Review: Skewd Kitchen – “their Adana kebab is a contender for one of the best in town”

Skewd came onto the radar while I was judging the British Kebab Awards in 2017:  chef/director Maz Demir won Chef of the Year then and in 2018. I went to see what was going on in EN4. Their slick website and edgy modern logo offered a few clues: attitude, considered branding, and a touch of well, Cockyfosters.

‘Anatolians with Attitude’ is emblazoned on Skewd’s menus. A monster mangal dominates the back room, a glance at the grill on the coals revealing huge chunks of meat a couple of notches above the usual Turkish fare, both in size and quality. A battalion of cooks bustle further back, feverishly chopping sparky salads, studded with pomegranate jewels. Grilled sea bass and sea bream spit and hiss on the grill; one wall boasts soundbites and Skewd facts – the big Zirhbiçak blade that minces the meat and the age of their balsamic ….

Meals start with complimentary balon ekmek(‘balloon bread’), a thin air-filled dome topped with nigella and sesame seeds, baked fresh in the welcoming stone oven, where chef moulds dough for the pide and mini-lahmacun.

I check out their Adana kebab, the spicy minced meat skewer originating from south-eastern Turkey with its own protected status, a good sign for gourmets. Anatolian attitude? Bring it on. They brought it, alright. A contender for one of the best Adana in town: plump, bristling with the char of the grill and Turkish pepper flakes, it’s a depth charge of succulence and seasoning, oozing its fatty lamb juices onto the thinnest sheet of lavash style bread.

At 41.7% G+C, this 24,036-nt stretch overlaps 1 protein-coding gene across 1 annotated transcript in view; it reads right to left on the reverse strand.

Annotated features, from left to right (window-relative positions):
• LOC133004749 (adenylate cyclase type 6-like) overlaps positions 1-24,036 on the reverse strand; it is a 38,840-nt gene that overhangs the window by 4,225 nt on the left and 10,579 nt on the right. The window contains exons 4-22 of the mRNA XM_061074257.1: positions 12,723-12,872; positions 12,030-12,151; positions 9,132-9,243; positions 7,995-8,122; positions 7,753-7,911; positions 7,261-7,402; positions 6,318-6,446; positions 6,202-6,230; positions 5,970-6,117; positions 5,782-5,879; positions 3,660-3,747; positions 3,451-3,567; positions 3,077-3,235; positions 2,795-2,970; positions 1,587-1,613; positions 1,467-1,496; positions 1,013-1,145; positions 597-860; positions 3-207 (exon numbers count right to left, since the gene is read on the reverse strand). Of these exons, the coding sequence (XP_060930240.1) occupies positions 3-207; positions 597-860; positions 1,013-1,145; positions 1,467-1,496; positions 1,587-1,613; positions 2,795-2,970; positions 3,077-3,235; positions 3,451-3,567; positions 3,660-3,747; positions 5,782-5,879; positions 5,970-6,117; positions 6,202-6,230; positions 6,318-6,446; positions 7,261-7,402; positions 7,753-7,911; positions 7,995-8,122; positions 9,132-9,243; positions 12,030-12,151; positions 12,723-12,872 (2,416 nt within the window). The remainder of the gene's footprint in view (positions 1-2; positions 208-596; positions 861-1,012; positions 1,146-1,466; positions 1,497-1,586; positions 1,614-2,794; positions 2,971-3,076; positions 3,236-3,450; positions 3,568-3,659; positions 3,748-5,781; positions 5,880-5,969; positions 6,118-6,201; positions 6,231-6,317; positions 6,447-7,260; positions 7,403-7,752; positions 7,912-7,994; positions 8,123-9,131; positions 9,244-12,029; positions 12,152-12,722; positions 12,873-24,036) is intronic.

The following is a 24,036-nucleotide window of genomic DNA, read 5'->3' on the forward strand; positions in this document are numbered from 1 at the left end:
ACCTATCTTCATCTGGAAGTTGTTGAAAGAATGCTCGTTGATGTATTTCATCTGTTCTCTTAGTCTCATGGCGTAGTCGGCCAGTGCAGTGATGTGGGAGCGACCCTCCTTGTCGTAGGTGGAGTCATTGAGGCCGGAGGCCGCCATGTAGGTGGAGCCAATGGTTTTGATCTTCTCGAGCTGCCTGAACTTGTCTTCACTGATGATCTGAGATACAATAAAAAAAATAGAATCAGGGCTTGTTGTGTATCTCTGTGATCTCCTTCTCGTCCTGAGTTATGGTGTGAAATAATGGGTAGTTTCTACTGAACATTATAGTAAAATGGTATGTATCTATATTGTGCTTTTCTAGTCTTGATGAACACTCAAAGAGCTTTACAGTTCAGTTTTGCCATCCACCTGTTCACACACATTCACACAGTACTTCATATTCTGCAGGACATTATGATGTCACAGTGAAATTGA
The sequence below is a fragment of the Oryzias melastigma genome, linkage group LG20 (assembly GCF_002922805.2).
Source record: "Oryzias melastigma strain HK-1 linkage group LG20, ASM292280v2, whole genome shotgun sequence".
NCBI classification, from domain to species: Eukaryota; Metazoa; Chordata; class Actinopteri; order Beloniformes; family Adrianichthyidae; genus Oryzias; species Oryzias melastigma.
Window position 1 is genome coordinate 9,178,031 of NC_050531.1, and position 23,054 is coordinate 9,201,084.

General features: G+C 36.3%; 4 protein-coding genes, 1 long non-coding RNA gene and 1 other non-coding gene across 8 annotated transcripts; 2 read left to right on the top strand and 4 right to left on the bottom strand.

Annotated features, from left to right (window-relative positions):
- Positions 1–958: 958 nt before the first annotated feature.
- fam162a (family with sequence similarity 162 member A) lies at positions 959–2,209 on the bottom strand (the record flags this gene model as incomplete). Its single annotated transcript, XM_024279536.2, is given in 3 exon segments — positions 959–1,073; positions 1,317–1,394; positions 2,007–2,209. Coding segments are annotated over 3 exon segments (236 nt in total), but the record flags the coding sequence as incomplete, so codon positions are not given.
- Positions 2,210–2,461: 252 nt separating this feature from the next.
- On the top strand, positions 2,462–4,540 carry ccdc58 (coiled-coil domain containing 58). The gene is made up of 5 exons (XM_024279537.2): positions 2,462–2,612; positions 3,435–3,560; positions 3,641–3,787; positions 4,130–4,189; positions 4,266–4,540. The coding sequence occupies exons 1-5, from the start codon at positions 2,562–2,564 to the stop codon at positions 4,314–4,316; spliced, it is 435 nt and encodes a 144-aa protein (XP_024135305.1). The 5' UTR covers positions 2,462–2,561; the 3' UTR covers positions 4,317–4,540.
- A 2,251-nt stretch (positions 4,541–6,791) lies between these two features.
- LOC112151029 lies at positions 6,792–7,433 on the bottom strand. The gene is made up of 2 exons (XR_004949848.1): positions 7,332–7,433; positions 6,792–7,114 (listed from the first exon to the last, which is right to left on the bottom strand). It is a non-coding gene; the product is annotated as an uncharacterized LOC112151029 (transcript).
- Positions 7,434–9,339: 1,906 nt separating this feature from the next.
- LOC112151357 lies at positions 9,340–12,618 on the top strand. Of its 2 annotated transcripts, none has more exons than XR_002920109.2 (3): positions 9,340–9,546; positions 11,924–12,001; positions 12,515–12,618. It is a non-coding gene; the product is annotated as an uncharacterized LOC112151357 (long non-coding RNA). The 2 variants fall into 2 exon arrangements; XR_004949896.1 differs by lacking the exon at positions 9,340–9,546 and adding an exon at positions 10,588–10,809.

As for the bulgur kofte, these little torpedoes of bulgur wheat stuffed with minced meat, onions and spices, are rarely seen on London’s Turkish menus. They make an excellent delicately-scented beer snack. The mixed shish and those fat chunks on the grill don’t disappoint: juicy, joyous, seasoned hectically…in a good way. Kebabs come on stylish thin plates as long as the skewer they were grilled on, atop that thin layer of lavash bread. Mini-lahmacun are purrdy little things, but the minced lamb pide delivers the same lahmacun-esque topping of minced lamb fillet, and is a more satisfying plate.

Cockfosters Parade will never lure sightseers, but the thrum indicates Skewd’s loyal phalanx of North Londoners. Anatolians with attitude? Turkish swagger, for sure.

Skewd Kitchen, 12 Cockfosters Parade, Barnet EN4 0BX.